movies. In Cars, we're stuck with a hotshot, lipstick-red racecar named Lightning McQueen
(voiced by Owen Wilson) whose arrogance has gotten the best of him at just the wrong time - as
he's about to race for the all-important Piston Cup. (Think Winston Cup or Nextel Cup, only
without the product placement.)
But on the way to California for the big race, he gets lost and eventually impounded in
Radiator Springs, a small town out in the middle of nowhere. During his extended stay in the
town that he, of course, originally hates but slowly grows to love, we are supposed to care as he
meets the likes of the sexy Porsche, Sally Carrera (Bonnie Hunt), the friendly redneck tow truck
Tow-Mater (Larry the Cable Guy), the town judge, Doc Hudson (Paul Newman) and the, um,
hippie stoner, Filmore (George Carlin, legendary for his family-friendly material).
But something just doesn't click. There is a romance between
Lightning and Sally, but one unfortunately inhabited by two flat-out boring characters. I can't
think of a single distinctive personality trait that Sally possesses, and as for Lighting, the movie's
hero...well, I know he's supposed to play the Straight Man, but he's not any more interesting than
the same version of that character we've seen in countless live-action movies. And Wilson's
voice work, while adequate, can't make up for that.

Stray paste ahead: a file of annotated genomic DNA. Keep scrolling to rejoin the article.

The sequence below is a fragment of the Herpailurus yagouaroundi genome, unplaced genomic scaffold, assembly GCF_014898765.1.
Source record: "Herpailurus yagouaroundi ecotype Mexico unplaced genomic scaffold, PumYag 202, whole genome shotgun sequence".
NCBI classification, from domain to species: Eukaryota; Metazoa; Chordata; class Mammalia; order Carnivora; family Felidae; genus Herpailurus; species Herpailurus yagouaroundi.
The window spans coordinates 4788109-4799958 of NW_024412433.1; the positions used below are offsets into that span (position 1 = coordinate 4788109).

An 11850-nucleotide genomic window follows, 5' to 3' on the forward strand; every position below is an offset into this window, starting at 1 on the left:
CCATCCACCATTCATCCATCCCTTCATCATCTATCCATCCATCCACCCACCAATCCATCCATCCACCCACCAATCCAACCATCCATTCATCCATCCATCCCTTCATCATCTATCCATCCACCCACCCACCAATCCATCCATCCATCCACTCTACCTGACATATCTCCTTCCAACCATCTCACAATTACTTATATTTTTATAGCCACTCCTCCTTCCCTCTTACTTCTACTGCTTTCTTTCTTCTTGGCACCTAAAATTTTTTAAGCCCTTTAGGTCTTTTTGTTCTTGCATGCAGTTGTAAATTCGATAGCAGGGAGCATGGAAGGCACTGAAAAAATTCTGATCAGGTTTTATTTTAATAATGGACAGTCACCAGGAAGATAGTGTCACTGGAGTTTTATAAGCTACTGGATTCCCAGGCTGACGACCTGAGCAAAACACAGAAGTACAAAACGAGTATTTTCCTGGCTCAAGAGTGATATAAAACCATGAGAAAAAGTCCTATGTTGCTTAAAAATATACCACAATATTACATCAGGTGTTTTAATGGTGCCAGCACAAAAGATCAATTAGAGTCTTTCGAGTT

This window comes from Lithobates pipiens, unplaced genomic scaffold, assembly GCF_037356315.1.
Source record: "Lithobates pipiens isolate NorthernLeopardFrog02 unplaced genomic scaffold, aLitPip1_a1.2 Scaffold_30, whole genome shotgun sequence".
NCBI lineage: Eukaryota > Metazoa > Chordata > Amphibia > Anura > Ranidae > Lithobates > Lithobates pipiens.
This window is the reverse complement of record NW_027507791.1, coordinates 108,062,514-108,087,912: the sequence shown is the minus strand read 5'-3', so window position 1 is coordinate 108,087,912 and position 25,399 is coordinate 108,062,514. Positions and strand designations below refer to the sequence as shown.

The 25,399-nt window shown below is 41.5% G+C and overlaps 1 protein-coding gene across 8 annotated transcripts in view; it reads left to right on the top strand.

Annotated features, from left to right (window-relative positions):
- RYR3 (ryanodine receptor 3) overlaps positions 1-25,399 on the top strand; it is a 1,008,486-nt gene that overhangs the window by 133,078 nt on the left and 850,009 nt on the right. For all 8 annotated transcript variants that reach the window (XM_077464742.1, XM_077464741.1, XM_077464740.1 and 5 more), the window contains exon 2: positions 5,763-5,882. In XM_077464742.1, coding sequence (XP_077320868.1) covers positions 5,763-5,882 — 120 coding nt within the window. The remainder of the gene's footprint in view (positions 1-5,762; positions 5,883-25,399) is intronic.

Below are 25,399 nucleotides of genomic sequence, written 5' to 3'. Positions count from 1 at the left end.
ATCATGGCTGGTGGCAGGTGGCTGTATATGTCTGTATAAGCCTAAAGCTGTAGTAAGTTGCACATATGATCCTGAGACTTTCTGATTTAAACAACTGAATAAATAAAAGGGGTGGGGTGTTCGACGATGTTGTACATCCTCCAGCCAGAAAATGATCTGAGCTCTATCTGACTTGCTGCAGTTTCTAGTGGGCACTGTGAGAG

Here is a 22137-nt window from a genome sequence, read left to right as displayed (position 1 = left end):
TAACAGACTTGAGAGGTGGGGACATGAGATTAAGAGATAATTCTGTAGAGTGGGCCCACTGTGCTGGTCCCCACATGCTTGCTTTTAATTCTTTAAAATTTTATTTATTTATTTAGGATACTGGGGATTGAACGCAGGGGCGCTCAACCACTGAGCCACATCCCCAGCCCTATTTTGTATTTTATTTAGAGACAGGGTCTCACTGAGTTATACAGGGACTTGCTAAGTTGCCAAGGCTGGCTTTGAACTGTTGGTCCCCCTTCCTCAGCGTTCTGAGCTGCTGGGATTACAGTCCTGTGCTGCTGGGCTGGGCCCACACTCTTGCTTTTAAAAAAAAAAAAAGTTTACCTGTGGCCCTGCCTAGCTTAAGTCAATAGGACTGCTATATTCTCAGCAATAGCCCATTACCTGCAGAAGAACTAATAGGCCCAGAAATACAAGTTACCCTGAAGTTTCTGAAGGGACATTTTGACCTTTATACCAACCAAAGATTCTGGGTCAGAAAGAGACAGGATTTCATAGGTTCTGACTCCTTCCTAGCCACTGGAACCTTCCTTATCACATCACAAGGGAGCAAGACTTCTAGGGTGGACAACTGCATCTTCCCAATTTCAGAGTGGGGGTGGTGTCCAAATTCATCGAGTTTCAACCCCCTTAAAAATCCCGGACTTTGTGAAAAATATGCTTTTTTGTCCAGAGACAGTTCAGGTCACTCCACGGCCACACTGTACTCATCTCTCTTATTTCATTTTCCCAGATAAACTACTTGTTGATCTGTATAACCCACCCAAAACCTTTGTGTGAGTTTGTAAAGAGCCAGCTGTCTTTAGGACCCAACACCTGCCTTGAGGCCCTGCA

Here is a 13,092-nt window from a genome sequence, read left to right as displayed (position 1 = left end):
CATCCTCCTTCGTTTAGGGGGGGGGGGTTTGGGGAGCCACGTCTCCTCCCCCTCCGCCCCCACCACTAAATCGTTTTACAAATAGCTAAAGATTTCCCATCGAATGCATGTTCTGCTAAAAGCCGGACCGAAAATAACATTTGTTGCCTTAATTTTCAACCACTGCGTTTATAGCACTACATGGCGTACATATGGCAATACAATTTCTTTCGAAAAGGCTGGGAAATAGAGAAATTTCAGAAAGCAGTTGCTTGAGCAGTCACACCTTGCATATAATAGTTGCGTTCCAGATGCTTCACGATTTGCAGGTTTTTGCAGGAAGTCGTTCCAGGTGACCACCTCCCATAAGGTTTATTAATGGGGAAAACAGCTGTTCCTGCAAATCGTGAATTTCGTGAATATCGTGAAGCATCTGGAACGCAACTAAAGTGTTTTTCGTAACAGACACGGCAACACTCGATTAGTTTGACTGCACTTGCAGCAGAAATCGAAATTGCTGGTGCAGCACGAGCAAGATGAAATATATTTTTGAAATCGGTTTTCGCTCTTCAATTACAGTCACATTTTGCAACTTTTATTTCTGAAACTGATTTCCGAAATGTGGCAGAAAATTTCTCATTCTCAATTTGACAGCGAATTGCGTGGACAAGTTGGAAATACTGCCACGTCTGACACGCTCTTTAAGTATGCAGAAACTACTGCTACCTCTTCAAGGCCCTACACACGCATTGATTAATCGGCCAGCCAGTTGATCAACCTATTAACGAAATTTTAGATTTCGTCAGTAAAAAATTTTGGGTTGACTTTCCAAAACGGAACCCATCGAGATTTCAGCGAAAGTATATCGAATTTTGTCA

Tow-Mater is the comic relief and, in many ways, the heart of the story - and while he
has plenty of good lines, he's also just your typical country bumpkin stock character, buck teeth
But I'm being too negative. I feel guilty. There is one area where the filmmakers get it
completely right, where the movie as a whole nearly won me over. What Cars delivers is a
poignant sense of nostalgia as the story develops. We learn about Radiator Springs, about how it
used to be an important town that travelers and tourists would always frequent on their long
drives out west. But now, as the decades have gone past and interstates have taken over, the town
is literally off the map. None of the businesses have had paying customers in years. The way the
film develops this aspect is vintage Pixar - it provides the story with a soul that it was otherwise
Another plus is the use of Doc Hudson. Unbeknownst to the
other townsfolk, the old fogey used to be a stud racecar himself, and even has a few Piston Cups
gathering dust in his garage. Paul Newman is a perfect fit, helping to create the most lifelike
1951 Hudson Hornet ever captured on film. Newman is so successful at delivering the life
lessons and wise-old-man advice because he sounds just like your grandfather. You just want to
jump up and sit on his knee and listen to him all day - if only old cars had knees.
But the highlights that Doc Hudson provides only underscore the weaknesses of the rest
of the film. Cars, simply, is a mixed bag, and certainly the weakest of the Pixar library. While its
technical achievements can't be doubted, it's the rest of the package that is missing a few pieces.
That said, there's still some fun to be had here - if only it didn't have such lofty expectations to
live up to.
Read more by Chris Bellamy